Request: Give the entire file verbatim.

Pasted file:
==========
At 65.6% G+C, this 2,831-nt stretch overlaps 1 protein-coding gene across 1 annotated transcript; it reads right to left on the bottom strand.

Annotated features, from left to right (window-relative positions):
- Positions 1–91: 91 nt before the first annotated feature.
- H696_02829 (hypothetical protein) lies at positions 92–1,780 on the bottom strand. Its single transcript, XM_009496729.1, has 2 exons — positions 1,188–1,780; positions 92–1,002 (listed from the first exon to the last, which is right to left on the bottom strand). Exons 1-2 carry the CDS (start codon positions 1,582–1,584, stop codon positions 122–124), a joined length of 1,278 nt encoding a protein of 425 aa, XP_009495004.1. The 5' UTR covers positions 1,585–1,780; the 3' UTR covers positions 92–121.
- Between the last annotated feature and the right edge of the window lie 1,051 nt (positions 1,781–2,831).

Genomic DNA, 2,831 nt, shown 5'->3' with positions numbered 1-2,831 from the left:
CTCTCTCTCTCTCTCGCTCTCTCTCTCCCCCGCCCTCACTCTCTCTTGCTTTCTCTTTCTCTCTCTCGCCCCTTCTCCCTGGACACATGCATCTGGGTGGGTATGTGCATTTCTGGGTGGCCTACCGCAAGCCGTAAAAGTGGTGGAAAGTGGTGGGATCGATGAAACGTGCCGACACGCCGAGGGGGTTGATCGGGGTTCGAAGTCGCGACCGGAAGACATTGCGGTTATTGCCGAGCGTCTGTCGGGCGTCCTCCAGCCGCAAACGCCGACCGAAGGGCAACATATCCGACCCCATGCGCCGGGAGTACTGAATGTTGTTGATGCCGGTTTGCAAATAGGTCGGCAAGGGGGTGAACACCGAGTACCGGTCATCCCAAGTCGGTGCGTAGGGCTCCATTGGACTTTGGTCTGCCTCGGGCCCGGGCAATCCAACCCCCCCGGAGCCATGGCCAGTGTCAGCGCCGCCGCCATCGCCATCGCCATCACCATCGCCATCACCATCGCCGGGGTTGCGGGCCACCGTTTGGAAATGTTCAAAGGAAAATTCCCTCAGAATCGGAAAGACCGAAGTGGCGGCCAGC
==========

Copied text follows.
At 65.6% G+C, this 2,831-nt stretch overlaps 1 protein-coding gene across 1 annotated transcript; it reads right to left on the bottom strand.

Annotated features, from left to right (window-relative positions):
- Positions 1–91: 91 nt before the first annotated feature.
- H696_02829 (hypothetical protein) lies at positions 92–1,780 on the bottom strand. Its single transcript, XM_009496729.1, has 2 exons — positions 1,188–1,780; positions 92–1,002 (listed from the first exon to the last, which is right to left on the bottom strand). Exons 1-2 carry the CDS (start codon positions 1,582–1,584, stop codon positions 122–124), a joined length of 1,278 nt encoding a protein of 425 aa, XP_009495004.1. The 5' UTR covers positions 1,585–1,780; the 3' UTR covers positions 92–121.
- Between the last annotated feature and the right edge of the window lie 1,051 nt (positions 1,781–2,831).

Genomic DNA, 2,831 nt, shown 5'->3' with positions numbered 1-2,831 from the left:
CTCTCTCTCTCTCTCGCTCTCTCTCTCCCCCGCCCTCACTCTCTCTTGCTTTCTCTTTCTCTCTCTCGCCCCTTCTCCCTGGACACATGCATCTGGGTGGGTATGTGCATTTCTGGGTGGCCTACCGCAAGCCGTAAAAGTGGTGGAAAGTGGTGGGATCGATGAAACGTGCCGACACGCCGAGGGGGTTGATCGGGGTTCGAAGTCGCGACCGGAAGACATTGCGGTTATTGCCGAGCGTCTGTCGGGCGTCCTCCAGCCGCAAACGCCGACCGAAGGGCAACATATCCGACCCCATGCGCCGGGAGTACTGAATGTTGTTGATGCCGGTTTGCAAATAGGTCGGCAAGGGGGTGAACACCGAGTACCGGTCATCCCAAGTCGGTGCGTAGGGCTCCATTGGACTTTGGTCTGCCTCGGGCCCGGGCAATCCAACCCCCCCGGAGCCATGGCCAGTGTCAGCGCCGCCGCCATCGCCATCGCCATCACCATCGCCATCACCATCGCCGGGGTTGCGGGCCACCGTTTGGAAATGTTCAAAGGAAAATTCCCTCAGAATCGGAAAGACCGAAGTGGCGGCCAGC